Andrea: There’s a lot of spitballing and developing the idea together. Then, one of us will go off and script. The other will rip it apart and reorganize. We come back together, then go back and rescript, until everybody is happy with it. It’s almost like internal editing. But the genesis of everything comes from us as well. It’s been really, really rewarding and challenging to work with a partner. More rewarding, I would say. We challenge each other’s weird ideas. When someone is telling you “I don’t know if that works,” you really have to find a reason to defend it. I think that makes the story much stronger.
Tim: How do you decide who scripts when?
Mike: Again, it’s a lot of playing by ear.
Andrea: I’m going to give Mike a lot of the scripting credit, only because when I script, it tends to take a lot longer.
Mike: We both have different processes. I think we sort of take each other’s cues, seeing who’s really feeling this particular story. We’ll let them run with it, while the other person works more like an editor. We go back and forth in that way.
Tim: How did you team up with artist Sam Beck?
Andrea: Is the greatest.
Mike: Sam is the greatest, first of all.
Andrea: Just putting that out there.
Mike: When we started, we started as an independent comic. We did everything on our own, beginning to end. At first, it was very much cold-calling a variety of artists we were interested in. We didn’t have a lot of experience. It was a lot of throwing stuff at the wall and seeing what would work and whose vibe really worked for us. When we found Sam, it was perfect. Lightning in a bottle.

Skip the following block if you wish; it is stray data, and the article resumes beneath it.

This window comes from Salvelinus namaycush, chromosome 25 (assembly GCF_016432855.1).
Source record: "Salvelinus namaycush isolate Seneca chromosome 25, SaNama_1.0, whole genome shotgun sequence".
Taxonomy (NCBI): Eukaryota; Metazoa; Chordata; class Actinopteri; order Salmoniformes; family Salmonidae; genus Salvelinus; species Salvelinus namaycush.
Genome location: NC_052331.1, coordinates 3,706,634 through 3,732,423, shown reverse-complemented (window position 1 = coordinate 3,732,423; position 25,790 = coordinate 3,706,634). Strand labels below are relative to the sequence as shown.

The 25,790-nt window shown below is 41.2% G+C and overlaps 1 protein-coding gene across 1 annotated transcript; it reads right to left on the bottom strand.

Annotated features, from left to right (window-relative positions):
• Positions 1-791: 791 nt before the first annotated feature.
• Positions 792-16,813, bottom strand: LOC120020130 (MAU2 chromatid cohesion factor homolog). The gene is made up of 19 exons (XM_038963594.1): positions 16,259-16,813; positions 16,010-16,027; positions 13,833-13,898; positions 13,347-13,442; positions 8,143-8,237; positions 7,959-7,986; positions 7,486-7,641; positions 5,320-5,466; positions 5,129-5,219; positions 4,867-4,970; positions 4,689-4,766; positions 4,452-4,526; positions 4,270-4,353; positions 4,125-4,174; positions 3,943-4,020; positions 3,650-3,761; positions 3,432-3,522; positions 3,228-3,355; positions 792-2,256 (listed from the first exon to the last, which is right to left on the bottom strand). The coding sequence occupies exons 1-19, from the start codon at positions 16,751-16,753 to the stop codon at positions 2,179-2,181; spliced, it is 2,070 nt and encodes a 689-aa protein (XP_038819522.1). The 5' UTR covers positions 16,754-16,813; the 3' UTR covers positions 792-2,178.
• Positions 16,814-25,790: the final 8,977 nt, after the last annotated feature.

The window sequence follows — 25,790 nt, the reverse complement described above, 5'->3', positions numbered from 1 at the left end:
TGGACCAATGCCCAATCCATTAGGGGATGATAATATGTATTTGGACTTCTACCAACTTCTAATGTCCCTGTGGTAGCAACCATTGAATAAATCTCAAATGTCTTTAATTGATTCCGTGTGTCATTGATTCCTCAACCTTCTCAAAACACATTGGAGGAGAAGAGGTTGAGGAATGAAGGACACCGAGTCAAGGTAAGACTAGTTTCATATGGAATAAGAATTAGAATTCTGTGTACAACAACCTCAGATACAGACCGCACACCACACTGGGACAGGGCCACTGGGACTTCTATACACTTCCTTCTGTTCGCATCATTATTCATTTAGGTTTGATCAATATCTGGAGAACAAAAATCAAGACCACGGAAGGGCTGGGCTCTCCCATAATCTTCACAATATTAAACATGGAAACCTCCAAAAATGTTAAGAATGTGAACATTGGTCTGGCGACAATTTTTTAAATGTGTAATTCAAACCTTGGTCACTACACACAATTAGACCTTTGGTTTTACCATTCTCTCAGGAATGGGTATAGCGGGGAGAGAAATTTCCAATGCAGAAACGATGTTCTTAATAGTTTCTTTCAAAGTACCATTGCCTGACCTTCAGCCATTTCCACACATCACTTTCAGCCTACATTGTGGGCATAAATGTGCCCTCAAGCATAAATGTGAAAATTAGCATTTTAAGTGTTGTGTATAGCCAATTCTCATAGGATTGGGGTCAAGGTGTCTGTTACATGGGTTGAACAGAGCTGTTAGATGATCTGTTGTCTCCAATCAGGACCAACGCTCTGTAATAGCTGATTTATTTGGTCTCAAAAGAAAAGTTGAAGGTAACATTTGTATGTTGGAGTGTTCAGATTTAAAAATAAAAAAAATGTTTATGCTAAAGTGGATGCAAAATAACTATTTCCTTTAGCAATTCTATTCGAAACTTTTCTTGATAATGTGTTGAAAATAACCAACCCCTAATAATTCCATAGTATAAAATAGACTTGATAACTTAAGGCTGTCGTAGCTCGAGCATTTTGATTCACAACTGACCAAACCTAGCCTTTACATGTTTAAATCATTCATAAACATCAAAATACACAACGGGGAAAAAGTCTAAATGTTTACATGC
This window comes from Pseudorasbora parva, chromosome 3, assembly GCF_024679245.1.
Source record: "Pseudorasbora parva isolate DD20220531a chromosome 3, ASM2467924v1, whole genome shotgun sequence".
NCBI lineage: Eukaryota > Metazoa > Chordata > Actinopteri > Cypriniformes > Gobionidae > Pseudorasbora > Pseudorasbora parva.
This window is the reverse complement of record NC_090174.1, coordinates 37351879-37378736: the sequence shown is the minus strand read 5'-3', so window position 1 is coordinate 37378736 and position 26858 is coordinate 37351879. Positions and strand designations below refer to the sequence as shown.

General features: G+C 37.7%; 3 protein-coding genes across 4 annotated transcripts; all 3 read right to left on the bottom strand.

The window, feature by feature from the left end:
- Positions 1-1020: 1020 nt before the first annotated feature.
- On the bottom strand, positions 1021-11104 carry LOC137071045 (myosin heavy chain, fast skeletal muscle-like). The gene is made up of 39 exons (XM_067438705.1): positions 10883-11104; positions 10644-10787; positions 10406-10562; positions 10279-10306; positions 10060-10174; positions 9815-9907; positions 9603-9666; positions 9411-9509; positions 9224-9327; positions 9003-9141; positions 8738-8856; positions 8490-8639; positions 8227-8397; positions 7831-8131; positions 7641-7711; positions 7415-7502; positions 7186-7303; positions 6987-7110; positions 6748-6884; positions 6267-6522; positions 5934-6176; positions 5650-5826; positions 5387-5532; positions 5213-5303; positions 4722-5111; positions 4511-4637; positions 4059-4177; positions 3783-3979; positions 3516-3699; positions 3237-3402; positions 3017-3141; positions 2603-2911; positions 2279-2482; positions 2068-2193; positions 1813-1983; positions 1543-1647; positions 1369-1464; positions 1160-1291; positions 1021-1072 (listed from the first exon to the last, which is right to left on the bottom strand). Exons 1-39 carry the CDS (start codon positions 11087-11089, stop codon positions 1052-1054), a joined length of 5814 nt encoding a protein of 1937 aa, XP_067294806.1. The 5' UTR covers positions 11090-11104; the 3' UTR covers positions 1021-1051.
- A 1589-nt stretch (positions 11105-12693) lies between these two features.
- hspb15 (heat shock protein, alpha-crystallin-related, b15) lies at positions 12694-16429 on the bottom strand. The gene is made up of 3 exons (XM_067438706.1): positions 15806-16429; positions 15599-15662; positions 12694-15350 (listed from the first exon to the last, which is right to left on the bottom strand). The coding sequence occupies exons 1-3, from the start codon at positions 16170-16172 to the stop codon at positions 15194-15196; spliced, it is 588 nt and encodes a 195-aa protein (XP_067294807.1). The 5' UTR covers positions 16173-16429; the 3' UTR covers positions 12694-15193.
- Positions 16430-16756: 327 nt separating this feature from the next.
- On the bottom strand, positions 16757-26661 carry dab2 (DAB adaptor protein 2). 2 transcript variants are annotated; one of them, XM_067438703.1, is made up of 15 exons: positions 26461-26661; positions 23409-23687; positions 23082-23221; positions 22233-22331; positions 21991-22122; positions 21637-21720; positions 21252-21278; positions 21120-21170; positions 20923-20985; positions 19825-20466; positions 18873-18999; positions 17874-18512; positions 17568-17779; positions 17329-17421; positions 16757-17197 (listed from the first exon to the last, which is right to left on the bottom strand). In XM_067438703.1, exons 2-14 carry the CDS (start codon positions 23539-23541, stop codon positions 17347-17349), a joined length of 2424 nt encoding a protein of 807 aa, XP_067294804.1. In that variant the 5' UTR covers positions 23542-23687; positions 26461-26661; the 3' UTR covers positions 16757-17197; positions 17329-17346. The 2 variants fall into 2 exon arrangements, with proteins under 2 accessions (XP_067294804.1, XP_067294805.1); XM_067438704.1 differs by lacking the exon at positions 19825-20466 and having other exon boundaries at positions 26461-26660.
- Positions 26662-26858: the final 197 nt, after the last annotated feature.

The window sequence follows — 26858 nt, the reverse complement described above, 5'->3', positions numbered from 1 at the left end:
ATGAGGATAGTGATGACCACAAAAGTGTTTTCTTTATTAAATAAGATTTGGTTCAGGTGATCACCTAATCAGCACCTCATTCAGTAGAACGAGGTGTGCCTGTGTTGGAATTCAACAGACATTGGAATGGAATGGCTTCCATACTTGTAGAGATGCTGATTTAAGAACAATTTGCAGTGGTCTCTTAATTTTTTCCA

Andrea: Sam understands the vision. She understands the songs and the characters and the story. She makes the story so much better, by virtue of working with us. She did a test page for us, and after going through the process of going through all the people, that test page was wow. “This could be our book?” She agreed to work with us. I don’t know why, but I’ll take it.
Mike: It was like she read our minds. That’s what we were looking for most when we were looking for an artist.
Andrea: I told her to get out of my head.
Mike: Then also not.
Andrea: Don’t, because I need you in there. I can’t make sense of it.
Mike: We were looking for someone who was not only super talented, but somebody who understand what we were going for.
Andrea: Massive bonus points to her being in the same city as us since we get to work face to face, which I think is rare in this business. It’s actually kind of fun.
Tim: Lastly, do you have more Songs For The Dead planned beyond the second arc?
Mike: We definitely wrote the books with the intention we could just keep it going forever, basically. We created this whole universe. We have tons of ideas about things we could explore, stories we could do. Even some that go beyond Bethany and Ellisar. We definitely talked about things between us. Without pulling the curtain back too far, there’s definitely an intention to keep the story going.
Andrea: As long as people like it and as long as Vault will have us, we’ll keep going. We have other stuff as well, but we would love to keep telling this story because I believe Songs is very close to both our hearts now.